*German Parliament apologizes for Guernica bombing, 61 years onAuthor: Agence France Presse Staff
Source: Agence France Presse
Date: 24 April 1998
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Document Type: Press
|Donor: German Parliament||Event Date: 26 April 1937|
|Recipient: Town of Guernica (Spain)||Reparation Date: April 1998|
Guernica was a symbolic centre of Basque resistance to General Francisco Franco, and was thus an important site during the Spanish Civil War, despite its small size. On 26 April 1937, the town of Guernica, located in the Basque region of Spain, suffered one of the well-known and most destructive aerial bombardments in written history. At the time Guernica's population was approximately 5,000, and the attacks killed over 1,000 of the town's people.
The bombings were led by the Condor Legion, a legion of the German Luftwaffe. Germany, then led by Adolph Hitler, had sided with Franco's Nationalists. Sixty years later, then-president of Germany, Roman Herzog, wrote a letter to the people of Guernica asking forgiveness for Germany's participation in the bombing of the town.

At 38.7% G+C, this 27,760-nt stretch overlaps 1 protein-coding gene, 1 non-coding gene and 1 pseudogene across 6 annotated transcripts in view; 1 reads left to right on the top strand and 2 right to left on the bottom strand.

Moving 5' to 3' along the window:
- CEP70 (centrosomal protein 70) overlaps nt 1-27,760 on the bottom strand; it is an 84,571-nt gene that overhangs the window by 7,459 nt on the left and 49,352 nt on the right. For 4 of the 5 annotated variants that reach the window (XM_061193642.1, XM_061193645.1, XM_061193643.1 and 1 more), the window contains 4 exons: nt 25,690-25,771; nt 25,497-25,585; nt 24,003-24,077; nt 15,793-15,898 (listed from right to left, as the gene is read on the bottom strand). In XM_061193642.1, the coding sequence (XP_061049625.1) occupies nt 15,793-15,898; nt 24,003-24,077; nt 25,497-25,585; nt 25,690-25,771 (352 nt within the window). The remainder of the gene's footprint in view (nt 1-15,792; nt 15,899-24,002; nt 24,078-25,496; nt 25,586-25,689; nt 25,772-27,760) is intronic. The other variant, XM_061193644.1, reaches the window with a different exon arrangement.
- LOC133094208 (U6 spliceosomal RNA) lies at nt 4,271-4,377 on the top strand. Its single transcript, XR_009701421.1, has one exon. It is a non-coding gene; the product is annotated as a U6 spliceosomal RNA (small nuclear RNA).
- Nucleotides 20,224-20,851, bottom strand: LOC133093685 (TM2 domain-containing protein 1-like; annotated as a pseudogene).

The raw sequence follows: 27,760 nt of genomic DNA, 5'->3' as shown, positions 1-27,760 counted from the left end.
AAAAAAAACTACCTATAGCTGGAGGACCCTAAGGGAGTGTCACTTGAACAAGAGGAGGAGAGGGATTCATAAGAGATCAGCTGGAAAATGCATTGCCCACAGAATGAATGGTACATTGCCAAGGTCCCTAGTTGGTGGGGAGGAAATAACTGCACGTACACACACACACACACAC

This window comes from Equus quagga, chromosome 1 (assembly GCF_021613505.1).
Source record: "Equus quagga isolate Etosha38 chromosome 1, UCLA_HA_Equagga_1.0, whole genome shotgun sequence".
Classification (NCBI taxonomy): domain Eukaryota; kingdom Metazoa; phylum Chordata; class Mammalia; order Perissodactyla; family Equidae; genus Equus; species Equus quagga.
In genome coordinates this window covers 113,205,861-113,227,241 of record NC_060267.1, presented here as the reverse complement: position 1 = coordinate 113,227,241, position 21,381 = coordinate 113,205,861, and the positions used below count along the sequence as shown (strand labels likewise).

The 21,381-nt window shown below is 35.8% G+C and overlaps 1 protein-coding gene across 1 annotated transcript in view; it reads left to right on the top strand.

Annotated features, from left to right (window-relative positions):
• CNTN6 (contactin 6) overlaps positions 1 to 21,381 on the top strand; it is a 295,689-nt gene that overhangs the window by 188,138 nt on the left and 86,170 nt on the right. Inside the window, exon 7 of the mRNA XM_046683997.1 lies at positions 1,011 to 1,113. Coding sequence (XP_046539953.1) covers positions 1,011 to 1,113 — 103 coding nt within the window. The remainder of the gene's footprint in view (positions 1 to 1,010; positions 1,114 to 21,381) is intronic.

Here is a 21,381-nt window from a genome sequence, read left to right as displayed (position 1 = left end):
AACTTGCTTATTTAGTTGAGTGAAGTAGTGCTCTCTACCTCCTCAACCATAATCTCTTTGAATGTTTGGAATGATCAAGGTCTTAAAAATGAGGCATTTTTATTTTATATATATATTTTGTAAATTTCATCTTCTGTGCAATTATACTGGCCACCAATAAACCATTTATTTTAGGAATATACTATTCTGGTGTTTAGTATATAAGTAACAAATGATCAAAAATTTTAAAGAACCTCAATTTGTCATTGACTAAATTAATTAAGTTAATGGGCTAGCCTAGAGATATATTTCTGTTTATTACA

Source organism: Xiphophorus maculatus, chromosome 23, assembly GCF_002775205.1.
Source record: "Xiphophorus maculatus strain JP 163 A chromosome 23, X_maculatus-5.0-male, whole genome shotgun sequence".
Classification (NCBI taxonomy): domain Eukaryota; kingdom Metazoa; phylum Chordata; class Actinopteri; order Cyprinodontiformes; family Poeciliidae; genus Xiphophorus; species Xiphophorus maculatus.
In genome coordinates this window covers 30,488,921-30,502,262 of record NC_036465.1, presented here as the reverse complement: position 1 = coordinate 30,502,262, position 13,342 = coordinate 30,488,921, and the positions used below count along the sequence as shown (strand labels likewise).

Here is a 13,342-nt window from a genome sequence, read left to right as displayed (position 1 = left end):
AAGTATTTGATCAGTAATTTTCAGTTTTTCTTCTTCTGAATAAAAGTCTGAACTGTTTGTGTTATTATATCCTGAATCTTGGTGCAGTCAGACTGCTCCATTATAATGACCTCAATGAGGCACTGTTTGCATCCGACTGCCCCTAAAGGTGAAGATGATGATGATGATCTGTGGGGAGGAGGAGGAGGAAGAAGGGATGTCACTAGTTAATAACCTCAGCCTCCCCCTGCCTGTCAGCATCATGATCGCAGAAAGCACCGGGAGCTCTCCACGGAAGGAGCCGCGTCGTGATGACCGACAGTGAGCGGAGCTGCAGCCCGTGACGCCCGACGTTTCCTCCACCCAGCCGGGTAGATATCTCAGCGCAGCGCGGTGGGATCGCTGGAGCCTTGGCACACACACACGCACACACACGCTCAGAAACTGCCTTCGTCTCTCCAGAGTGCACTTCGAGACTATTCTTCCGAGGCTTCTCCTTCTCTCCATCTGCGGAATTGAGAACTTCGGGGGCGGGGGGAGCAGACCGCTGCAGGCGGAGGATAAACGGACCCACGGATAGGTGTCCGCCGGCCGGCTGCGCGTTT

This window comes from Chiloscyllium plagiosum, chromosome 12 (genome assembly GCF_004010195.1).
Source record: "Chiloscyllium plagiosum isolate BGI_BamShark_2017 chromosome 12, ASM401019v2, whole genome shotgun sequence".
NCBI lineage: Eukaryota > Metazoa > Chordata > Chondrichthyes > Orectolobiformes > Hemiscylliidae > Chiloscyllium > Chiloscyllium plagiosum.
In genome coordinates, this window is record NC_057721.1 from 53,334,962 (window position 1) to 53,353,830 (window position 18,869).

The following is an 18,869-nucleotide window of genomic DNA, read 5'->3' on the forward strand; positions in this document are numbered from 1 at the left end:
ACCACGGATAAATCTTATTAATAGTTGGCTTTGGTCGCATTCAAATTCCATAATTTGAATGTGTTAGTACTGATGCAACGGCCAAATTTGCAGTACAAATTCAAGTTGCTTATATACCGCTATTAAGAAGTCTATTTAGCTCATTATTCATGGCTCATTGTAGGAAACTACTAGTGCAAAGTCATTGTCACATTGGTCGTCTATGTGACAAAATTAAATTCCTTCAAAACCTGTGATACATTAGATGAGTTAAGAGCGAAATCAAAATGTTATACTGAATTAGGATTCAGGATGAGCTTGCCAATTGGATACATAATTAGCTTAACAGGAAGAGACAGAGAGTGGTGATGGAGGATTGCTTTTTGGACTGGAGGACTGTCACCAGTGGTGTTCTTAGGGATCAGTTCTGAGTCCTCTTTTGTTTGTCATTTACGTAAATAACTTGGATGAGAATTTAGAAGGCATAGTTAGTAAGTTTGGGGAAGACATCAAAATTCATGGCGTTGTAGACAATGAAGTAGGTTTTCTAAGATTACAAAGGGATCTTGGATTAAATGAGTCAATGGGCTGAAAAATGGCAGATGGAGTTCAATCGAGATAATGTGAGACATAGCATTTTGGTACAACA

Pablo Picasso immortalized the bombing of Guernica in his painting, Guernica, which has, in the years since, become a symbol for civilian casualties and the horrors of war.
German Parliament apologized to Spain for Hitler's bombing of the Spanish town, Guernica during the Spanish Civil War. Parliament's apology came sixty-one years after the attacks. The German Parliament also decided to remove all former Legion members' names from associated German military bases. These German military barracks were named after members of the Condor Legion, who were responsible for bombing Guernica
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Germany,Spain,Spanish Civil War,Guernica,Bombing,Fascism,Franco,Civil War